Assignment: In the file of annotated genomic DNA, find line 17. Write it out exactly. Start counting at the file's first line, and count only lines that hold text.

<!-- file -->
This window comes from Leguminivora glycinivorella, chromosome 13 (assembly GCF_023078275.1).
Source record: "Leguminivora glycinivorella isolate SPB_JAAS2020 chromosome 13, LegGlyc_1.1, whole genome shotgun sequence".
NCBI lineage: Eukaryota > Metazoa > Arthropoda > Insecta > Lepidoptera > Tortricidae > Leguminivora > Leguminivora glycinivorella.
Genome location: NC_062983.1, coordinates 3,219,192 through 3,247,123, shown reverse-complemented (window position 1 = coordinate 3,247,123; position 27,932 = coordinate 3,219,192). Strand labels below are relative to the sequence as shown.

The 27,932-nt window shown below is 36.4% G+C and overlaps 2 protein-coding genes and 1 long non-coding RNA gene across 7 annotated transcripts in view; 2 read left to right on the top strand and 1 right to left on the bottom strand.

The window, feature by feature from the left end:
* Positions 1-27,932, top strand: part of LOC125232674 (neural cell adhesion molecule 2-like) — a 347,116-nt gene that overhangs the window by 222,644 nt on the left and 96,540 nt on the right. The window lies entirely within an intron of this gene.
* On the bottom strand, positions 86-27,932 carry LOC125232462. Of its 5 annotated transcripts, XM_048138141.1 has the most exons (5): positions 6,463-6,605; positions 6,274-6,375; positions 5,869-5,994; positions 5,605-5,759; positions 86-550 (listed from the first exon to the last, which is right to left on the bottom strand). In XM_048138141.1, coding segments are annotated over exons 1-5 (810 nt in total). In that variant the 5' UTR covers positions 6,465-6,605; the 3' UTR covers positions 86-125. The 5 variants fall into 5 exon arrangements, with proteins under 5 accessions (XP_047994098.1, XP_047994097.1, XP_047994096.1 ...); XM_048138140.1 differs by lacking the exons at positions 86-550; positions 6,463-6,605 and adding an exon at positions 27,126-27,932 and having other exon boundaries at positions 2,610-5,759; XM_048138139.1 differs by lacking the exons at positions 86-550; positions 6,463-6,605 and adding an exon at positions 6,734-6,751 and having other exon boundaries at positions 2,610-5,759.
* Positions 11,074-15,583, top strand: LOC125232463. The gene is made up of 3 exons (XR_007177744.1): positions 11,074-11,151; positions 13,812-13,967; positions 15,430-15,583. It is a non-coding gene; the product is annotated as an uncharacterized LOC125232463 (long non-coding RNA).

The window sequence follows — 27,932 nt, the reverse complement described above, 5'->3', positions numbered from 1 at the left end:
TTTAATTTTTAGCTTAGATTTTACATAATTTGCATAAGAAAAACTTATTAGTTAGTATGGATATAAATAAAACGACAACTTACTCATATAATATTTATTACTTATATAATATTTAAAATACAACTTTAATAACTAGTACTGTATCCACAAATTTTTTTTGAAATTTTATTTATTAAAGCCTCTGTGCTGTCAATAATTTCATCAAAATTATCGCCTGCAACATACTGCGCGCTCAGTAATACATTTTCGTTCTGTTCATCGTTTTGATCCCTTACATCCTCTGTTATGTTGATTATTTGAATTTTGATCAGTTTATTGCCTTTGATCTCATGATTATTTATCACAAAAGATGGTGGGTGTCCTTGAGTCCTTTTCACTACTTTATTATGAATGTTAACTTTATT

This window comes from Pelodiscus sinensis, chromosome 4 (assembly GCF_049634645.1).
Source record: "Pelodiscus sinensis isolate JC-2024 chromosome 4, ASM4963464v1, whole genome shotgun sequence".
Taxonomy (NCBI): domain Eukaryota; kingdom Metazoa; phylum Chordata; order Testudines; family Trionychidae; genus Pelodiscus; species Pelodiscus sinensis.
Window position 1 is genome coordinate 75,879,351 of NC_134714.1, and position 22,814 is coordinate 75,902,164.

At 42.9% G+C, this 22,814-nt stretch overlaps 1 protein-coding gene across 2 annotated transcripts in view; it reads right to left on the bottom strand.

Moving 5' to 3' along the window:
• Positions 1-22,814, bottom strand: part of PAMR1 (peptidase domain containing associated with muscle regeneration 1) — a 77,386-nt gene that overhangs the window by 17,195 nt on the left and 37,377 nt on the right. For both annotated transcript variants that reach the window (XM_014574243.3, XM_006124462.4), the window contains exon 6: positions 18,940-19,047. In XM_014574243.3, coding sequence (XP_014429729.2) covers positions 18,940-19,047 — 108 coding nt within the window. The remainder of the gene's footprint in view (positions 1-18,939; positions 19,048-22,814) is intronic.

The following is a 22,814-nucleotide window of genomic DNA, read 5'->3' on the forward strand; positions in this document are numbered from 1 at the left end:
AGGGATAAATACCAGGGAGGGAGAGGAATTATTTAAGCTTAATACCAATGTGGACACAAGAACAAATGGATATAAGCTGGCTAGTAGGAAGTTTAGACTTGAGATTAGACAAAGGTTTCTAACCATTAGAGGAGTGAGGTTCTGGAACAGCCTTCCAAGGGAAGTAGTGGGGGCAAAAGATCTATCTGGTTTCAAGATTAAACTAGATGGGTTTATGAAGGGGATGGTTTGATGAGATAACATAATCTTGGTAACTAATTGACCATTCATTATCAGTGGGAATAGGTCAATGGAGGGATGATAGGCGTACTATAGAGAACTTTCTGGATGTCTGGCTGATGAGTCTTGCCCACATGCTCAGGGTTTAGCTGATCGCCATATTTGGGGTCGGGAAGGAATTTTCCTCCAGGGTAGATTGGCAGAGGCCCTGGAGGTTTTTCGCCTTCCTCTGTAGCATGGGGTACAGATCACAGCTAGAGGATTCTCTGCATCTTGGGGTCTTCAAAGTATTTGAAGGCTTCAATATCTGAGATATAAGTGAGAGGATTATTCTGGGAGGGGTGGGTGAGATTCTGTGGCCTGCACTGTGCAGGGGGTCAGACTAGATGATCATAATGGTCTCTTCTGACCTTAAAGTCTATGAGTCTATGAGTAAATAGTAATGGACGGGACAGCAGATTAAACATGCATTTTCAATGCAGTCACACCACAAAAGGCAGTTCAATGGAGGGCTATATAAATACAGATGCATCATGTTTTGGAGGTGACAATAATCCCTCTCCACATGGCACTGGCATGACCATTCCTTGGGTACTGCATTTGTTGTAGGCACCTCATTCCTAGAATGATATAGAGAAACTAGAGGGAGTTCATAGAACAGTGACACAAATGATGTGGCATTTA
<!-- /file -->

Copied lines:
Moving 5' to 3' along the window: